Father Godfrey Nzamujo: Benin’s zero waste farmer inspiring an agricultural movement
Thirty-five years ago, with just one acre of land, a couple of seeds and a bucket of hope, one Nigerian-born scientist began his quest to trample famine on his continent.
News of the drought across Africa in the early 1980s troubled Father Godfrey Nzamujo, then an expatriate priest and professor at the University of California, Irvine.
“People were dying of starvation. I couldn’t stand it,” Nzamujo told CNN.
Equipped with a microbiology PhD and his faith, he travelled back to Africa in search of a solution.
There, he found a continent ecologically rich, diverse and capable of producing food.
He believes drought wasn’t the only reason for widespread hunger, and that sustainability had been left out of the equation.
Nzamujo began devising a “zero waste” agriculture system that would not only increase food security but also help the environment and create jobs.
In 1985, he traded in his professor post for gardening gloves and started his sustainable farm “Songhai” in the West African country of Benin.
What is zero waste farming?
At the core of the idea of sustainable agriculture is designing farms that mimic the way natural ecosystems work.”One really important piece of that is structuring farms to persist without external inputs like fossil fuels or toxic chemicals,” said Liz Carlisle, an assistant professor in Environmental Studies at the University of California, Santa Barbara.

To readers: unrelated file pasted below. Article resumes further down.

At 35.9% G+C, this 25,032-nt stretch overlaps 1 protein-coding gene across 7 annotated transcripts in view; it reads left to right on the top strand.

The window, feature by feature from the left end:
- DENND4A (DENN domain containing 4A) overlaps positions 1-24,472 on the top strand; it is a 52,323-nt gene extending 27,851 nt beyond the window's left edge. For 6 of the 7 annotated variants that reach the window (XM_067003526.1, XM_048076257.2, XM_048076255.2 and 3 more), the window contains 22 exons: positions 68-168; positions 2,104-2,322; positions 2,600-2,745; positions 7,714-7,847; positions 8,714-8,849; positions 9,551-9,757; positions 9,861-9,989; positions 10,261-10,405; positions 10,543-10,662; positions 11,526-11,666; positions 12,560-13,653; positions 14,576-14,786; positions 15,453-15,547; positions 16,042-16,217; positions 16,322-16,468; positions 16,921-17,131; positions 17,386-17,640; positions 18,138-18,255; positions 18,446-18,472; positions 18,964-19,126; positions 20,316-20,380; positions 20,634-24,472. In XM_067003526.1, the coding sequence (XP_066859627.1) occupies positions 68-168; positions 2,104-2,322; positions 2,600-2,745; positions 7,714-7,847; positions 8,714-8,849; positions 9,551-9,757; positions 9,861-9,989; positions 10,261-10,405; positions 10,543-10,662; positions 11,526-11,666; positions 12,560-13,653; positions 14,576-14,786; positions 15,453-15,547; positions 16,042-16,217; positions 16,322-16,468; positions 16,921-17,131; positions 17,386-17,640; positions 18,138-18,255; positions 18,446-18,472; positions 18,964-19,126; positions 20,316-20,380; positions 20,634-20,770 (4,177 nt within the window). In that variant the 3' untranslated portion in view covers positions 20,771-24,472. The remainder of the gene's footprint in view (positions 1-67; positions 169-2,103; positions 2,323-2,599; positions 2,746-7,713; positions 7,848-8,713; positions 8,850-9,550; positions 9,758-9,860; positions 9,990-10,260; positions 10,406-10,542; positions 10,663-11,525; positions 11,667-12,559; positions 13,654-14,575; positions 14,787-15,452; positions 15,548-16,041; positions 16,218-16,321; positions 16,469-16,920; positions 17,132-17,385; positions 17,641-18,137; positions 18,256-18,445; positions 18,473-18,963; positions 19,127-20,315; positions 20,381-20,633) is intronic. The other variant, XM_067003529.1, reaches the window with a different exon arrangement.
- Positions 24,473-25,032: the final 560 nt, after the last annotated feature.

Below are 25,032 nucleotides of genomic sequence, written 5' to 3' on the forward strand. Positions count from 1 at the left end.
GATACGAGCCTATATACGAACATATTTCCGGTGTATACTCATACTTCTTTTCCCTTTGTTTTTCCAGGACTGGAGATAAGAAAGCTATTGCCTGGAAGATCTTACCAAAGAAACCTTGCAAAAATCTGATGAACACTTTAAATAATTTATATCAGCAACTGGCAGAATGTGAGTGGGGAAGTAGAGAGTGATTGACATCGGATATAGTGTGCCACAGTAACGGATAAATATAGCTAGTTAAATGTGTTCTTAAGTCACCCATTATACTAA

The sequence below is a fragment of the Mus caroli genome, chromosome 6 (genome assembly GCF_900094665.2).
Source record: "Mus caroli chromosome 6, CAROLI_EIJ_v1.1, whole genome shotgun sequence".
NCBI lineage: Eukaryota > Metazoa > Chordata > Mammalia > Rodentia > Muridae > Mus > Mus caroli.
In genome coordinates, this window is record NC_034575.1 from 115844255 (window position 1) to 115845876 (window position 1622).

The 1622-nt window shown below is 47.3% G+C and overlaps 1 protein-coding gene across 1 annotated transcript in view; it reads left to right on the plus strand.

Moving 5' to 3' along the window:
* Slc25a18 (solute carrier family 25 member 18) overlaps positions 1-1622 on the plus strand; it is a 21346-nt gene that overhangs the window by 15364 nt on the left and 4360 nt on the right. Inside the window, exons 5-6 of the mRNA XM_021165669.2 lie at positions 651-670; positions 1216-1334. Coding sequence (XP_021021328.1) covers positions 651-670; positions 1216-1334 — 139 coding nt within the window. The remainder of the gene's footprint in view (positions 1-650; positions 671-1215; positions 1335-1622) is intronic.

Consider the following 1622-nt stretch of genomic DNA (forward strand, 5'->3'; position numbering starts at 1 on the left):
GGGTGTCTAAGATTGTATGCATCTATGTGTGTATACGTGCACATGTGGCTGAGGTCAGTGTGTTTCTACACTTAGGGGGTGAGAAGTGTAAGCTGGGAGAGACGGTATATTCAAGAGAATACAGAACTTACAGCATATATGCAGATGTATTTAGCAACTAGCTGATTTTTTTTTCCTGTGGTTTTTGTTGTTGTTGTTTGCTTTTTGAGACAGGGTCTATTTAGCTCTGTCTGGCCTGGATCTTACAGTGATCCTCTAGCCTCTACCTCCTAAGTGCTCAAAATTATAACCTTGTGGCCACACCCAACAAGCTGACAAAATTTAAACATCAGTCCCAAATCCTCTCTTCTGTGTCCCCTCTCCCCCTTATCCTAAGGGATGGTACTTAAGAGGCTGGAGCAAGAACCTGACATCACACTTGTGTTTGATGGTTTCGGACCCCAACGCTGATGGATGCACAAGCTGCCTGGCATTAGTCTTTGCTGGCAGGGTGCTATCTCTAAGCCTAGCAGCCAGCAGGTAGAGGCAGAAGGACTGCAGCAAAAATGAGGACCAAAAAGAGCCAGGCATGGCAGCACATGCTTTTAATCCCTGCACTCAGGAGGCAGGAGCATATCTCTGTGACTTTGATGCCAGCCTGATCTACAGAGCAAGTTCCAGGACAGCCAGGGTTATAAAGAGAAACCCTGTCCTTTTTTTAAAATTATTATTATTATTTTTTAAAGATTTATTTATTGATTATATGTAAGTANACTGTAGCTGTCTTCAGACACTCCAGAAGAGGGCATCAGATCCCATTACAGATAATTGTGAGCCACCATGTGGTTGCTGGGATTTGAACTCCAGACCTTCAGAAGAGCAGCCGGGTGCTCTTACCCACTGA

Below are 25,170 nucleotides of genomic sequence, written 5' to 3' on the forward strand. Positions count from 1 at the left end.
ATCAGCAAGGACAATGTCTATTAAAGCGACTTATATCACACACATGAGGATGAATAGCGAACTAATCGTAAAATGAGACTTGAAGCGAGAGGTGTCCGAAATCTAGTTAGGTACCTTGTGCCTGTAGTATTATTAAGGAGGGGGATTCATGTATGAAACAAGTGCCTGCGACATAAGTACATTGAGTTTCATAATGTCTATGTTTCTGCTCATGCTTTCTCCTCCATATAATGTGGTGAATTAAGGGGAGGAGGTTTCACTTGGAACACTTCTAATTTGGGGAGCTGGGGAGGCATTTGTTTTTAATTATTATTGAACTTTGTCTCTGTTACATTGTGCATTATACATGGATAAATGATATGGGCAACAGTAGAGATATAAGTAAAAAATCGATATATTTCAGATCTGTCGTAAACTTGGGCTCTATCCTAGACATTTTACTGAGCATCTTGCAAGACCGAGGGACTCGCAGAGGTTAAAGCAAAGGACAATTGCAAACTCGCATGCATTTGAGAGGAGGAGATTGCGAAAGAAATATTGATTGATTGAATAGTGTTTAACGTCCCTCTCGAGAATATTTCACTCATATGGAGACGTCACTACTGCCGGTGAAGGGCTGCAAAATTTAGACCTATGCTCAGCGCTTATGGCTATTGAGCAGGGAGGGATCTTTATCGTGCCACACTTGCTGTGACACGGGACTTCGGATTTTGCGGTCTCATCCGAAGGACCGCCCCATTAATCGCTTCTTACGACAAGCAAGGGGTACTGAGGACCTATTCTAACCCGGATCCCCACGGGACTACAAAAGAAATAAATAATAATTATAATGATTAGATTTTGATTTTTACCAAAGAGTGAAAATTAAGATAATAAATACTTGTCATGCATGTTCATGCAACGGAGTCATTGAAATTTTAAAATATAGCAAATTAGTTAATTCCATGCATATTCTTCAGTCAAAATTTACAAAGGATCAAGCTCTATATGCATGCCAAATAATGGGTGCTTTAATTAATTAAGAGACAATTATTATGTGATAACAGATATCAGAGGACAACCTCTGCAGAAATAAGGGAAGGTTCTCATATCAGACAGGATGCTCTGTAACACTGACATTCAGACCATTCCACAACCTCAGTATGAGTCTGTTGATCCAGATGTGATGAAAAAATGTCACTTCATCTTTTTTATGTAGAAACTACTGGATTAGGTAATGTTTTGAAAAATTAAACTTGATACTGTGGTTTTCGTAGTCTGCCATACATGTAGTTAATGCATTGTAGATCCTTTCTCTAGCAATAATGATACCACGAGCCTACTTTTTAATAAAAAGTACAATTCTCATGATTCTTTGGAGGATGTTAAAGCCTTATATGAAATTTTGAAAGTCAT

Those can create problems that degrade both the food system and the surrounding environment, she said. Zero waste agriculture, a type of sustainable farming, takes these principles even further by introducing a regenerative loop, where waste in one area produces feed, fuel or nutrients for another.
Zero Waste Farming
“The output of one area, like the livestock production, would feed into either energy production or fertilizer for crops,” explained Ronnie Brathwaite, a senior agriculture officer at the UN Food and Agriculture Organization. “
The crop residues will be used in either energy production or livestock feeding, or even making other products.”
“Zero waste” is a buzzword today with the spotlight on climate change. However, this type of farming is not new. It was in place globally for millennia, until farms, especially in developing countries, moved toward synthetic fertilizer use and single crop production during the Green Revolution of the 1950s, according to Brathwaite.
During this period, growing populations generated a need to intensify the food supply quickly. Industrial agriculture created high yields, but it came with a high price, including large amounts of waste from crop production and livestock, Brathwaite explained.
“What was not taken into account was the impact on the environment and the very resources that support it, like soil and water,” he said.
Increasing food security
With more than 820 million people facing hunger globally, according to the UN, coupled with a rapidly increasing population, comes the need for even more food.
If there was a shift toward more sustainable farming practices, could it keep up with the demand?
Some research has shown this model, when implemented correctly, has the potential to produce almost as much as conventional farming.
Both the UN and independent scientists have called for a paradigm change away from industrial agriculture to sustainable practices in order to help our planet and the food system.
“With zero waste farming, I think we’re in a better position to satisfy the needs of the globe,” Brathwaite told CNN. “We can continue to produce similar levels of food to feed a growing population, and we have the advantage of reduction in wastage.”
Nzamujo believes zero waste agriculture is now steadily tackling the issues he set out to defeat three decades ago: hunger, unemployment and environmental degradation. And he wants to see it go further.”Yes, it is a revolution.
But it’s a revolution that is not them against us,” he said. “It is a revolution that is inviting every people to a new way of seeing things.”